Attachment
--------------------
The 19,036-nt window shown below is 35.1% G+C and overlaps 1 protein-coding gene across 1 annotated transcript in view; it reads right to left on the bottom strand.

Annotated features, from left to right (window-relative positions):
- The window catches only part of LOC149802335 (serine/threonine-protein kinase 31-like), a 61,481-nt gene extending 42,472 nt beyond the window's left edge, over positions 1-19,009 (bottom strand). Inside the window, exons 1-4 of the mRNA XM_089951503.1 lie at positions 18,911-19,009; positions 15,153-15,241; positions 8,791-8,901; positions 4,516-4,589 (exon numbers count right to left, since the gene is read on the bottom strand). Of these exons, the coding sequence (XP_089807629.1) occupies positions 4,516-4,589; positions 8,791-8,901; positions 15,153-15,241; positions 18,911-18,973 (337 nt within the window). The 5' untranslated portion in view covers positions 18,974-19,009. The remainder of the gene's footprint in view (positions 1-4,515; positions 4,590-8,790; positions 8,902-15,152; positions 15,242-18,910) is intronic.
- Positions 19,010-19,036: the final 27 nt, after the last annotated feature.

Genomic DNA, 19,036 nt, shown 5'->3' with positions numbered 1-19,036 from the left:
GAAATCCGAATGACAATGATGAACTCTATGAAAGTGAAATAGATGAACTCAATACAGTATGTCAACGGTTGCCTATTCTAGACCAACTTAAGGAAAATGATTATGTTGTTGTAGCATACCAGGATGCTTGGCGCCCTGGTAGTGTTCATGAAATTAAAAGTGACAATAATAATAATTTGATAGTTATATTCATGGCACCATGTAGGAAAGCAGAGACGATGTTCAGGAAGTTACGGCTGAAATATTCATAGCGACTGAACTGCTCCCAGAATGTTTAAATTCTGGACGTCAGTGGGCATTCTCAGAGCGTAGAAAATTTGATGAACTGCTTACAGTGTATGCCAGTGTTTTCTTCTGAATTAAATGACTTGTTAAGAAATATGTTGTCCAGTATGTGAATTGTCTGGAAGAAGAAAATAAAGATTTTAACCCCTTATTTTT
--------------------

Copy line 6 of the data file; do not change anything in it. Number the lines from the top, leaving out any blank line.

GAAATCCGAATGACAATGATGAACTCTATGAAAGTGAAATAGATGAACTCAATACAGTATGTCAACGGTTGCCTATTCTAGACCAACTTAAGGAAAATGATTATGTTGTTGTAGCATACCAGGATGCTTGGCGCCCTGGTAGTGTTCATGAAATTAAAAGTGACAATAATAATAATTTGATAGTTATATTCATGGCACCATGTAGGAAAGCAGAGACGATGTTCAGGAAGTTACGGCTGAAATATTCATAGCGACTGAACTGCTCCCAGAATGTTTAAATTCTGGACGTCAGTGGGCATTCTCAGAGCGTAGAAAATTTGATGAACTGCTTACAGTGTATGCCAGTGTTTTCTTCTGAATTAAATGACTTGTTAAGAAATATGTTGTCCAGTATGTGAATTGTCTGGAAGAAGAAAATAAAGATTTTAACCCCTTATTTTT